Enzyme Found To Help Formation of New Axons 88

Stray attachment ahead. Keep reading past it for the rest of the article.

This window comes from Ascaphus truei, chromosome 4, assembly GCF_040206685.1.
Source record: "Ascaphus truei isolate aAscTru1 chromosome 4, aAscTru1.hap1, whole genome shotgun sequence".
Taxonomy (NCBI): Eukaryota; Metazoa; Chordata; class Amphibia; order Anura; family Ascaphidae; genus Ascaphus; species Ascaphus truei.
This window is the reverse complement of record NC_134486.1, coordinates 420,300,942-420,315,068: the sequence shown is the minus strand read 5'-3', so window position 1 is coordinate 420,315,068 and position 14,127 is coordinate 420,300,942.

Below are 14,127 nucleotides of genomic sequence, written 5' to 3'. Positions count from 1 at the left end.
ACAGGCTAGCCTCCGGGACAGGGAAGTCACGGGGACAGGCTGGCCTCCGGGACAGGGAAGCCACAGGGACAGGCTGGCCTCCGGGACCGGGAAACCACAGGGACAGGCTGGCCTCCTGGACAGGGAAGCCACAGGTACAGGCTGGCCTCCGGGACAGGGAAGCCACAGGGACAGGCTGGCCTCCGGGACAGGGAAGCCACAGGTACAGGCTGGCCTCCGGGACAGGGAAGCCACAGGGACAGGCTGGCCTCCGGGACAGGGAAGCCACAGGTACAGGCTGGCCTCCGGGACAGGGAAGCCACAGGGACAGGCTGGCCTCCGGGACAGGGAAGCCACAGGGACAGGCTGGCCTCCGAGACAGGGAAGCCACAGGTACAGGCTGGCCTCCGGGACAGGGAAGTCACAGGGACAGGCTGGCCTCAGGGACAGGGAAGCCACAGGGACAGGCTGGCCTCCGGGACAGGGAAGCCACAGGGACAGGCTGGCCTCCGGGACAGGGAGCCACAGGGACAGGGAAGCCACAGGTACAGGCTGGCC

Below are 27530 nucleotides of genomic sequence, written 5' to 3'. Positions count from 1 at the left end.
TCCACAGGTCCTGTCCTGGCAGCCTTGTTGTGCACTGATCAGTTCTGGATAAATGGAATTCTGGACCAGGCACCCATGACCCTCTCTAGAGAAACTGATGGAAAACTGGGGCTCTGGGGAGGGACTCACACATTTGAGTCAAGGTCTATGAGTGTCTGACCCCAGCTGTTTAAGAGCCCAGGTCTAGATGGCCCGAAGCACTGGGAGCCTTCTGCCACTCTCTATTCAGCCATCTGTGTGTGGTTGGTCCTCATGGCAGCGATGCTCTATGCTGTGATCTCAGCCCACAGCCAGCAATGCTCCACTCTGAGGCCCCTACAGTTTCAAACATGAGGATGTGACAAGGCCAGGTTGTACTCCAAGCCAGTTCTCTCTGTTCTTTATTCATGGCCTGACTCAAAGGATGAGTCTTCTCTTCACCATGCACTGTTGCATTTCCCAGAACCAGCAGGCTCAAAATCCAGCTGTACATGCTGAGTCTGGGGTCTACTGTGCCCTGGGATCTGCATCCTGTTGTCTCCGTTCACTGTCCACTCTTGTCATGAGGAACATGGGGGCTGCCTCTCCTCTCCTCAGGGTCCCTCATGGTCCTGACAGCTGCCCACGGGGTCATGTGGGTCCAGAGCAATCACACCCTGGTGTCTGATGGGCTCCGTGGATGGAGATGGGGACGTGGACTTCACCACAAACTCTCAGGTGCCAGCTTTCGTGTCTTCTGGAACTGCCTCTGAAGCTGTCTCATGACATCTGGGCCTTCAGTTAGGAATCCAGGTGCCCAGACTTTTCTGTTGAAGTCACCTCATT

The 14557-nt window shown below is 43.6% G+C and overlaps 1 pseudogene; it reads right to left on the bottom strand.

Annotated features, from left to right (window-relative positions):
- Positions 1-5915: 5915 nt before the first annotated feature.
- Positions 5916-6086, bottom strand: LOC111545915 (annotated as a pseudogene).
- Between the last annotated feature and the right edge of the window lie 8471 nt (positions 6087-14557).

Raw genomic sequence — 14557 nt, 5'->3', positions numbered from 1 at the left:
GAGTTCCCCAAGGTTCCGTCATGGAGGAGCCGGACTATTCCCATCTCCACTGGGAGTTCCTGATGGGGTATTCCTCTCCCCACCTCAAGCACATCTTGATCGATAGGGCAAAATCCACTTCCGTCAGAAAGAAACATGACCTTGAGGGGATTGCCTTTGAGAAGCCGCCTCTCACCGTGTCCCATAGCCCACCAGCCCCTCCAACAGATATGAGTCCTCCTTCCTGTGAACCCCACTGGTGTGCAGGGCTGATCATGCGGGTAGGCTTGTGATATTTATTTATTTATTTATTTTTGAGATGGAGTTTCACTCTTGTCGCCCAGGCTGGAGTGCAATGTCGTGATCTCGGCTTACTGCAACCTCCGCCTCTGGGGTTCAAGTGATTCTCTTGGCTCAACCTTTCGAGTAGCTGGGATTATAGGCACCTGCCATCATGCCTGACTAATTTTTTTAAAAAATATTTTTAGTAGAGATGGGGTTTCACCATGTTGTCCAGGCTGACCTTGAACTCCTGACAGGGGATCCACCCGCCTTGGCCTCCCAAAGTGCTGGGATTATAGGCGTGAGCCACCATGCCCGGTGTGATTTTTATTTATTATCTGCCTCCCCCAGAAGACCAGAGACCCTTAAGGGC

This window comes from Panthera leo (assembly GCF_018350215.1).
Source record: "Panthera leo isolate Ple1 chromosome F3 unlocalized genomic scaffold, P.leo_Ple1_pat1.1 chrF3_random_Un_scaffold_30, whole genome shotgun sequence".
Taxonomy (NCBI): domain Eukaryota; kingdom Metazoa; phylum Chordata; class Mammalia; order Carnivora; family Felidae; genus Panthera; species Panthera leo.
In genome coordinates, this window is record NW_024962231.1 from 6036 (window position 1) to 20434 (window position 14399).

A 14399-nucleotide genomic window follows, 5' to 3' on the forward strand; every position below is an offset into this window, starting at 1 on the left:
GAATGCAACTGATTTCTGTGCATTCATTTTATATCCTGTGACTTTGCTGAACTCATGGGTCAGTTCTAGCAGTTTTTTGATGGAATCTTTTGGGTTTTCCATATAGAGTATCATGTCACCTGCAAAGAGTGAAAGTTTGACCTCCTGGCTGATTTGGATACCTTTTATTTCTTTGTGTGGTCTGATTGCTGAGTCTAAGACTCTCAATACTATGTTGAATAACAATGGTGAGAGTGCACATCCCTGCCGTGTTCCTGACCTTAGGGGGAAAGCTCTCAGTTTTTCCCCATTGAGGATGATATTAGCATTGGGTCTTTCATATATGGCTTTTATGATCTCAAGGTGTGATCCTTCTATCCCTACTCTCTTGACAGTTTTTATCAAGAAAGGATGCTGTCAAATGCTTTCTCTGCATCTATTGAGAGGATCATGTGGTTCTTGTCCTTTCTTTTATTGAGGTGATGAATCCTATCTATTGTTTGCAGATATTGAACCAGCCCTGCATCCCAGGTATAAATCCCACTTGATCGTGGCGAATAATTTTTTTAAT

Greg George writes "Researchers at Emory University and Georgia Institute of Technology have announced that they have found an enzyme that helps nerves to grow in areas damaged after trauma. In typical injuries, scar tissue forms around the damage point and the body removes the tissue so that new muscle and nerves can regrow in the damaged area. In spinal cord injuries, scar tissue forms and that is the end of the story. Special chemicals form that stop the body's cells from moving in and removing the scar tissue and then allowing the healing process to start. Studies have been done attempting to bypass the scar tissue, but none has been successful in large-scale repair of injured muscle and nerves in the spinal column. The researchers for this paper have found that sugar proteins near the damage point stop the healing and that an enzyme can be used to break down these proteins so that the body can then begin repairs. The enzyme, chondroitinase ABC (chABC), is sensitive to heat, and breaks down quickly in a human body. To stop that process they found that by replacing the ABC with another sugar called trehalose, they were able to stabilize the ABC, allowing it to break down scar tissue over a large area. The gel formed by these sugars is stable for up to six weeks in the bodies of test animals, allowing the research team to inject growth factors that increased the healing, to the point that the animals started to use their limbs again. The work is still in the beginning stages." Reuters reporting adds a few more details: "...many other approaches will be needed to repair spinal cord injuries in humans, including controlling inflammation, which can cause additional injury, stimulating nerve fiber growth, and getting nerves to reconnect and communicate with the brain."